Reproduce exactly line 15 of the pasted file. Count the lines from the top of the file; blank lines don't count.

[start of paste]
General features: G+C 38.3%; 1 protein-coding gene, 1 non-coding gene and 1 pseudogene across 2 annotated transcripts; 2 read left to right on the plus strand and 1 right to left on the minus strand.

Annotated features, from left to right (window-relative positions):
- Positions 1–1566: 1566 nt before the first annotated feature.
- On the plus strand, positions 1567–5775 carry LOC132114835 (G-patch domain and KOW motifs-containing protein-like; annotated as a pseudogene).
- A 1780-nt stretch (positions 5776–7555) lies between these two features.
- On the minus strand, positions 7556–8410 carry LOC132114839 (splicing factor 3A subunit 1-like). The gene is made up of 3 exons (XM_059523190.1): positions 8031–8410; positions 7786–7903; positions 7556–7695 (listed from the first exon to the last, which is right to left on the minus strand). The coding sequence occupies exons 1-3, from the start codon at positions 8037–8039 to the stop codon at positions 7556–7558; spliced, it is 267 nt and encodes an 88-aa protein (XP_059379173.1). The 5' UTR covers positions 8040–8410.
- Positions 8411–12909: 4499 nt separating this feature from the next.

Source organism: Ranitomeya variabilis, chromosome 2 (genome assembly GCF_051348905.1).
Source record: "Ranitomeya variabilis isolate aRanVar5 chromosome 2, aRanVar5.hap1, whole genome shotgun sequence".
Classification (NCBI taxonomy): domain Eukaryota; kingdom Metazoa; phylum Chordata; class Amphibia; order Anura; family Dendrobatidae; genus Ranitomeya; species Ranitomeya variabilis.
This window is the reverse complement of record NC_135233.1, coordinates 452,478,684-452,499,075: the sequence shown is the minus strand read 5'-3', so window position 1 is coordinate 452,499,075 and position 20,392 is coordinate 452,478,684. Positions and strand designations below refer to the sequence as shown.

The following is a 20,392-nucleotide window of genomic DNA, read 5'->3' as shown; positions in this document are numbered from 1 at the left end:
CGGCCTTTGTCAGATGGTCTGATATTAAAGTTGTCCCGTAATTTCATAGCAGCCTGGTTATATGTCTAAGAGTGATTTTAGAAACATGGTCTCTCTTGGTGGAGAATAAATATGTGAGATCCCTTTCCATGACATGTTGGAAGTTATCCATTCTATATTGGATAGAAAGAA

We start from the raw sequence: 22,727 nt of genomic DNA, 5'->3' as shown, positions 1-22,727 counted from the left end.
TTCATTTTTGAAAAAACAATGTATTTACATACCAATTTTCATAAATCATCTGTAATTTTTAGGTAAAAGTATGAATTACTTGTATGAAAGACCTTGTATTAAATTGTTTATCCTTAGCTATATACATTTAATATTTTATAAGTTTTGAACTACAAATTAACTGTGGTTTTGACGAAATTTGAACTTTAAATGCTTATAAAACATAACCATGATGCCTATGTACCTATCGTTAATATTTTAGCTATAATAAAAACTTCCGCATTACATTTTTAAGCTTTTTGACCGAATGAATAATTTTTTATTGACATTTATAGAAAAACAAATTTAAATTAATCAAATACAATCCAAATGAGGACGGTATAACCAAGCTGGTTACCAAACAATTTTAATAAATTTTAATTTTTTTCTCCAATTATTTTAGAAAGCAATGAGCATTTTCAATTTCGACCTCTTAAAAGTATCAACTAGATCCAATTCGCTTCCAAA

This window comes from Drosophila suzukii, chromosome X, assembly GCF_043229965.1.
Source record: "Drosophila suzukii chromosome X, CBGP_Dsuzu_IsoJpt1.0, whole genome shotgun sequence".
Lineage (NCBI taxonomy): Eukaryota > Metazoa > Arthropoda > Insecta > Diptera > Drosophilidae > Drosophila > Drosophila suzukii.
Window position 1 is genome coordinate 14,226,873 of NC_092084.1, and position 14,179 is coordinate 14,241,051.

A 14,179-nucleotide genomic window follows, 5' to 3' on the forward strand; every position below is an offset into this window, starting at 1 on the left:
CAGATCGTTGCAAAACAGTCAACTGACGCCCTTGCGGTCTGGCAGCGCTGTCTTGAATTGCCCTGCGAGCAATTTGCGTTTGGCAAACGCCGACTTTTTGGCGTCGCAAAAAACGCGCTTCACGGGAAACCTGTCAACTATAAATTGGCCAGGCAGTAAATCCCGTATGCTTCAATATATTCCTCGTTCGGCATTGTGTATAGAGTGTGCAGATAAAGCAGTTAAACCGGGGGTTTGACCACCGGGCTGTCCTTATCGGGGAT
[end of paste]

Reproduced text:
TTCATTTTTGAAAAAACAATGTATTTACATACCAATTTTCATAAATCATCTGTAATTTTTAGGTAAAAGTATGAATTACTTGTATGAAAGACCTTGTATTAAATTGTTTATCCTTAGCTATATACATTTAATATTTTATAAGTTTTGAACTACAAATTAACTGTGGTTTTGACGAAATTTGAACTTTAAATGCTTATAAAACATAACCATGATGCCTATGTACCTATCGTTAATATTTTAGCTATAATAAAAACTTCCGCATTACATTTTTAAGCTTTTTGACCGAATGAATAATTTTTTATTGACATTTATAGAAAAACAAATTTAAATTAATCAAATACAATCCAAATGAGGACGGTATAACCAAGCTGGTTACCAAACAATTTTAATAAATTTTAATTTTTTTCTCCAATTATTTTAGAAAGCAATGAGCATTTTCAATTTCGACCTCTTAAAAGTATCAACTAGATCCAATTCGCTTCCAAA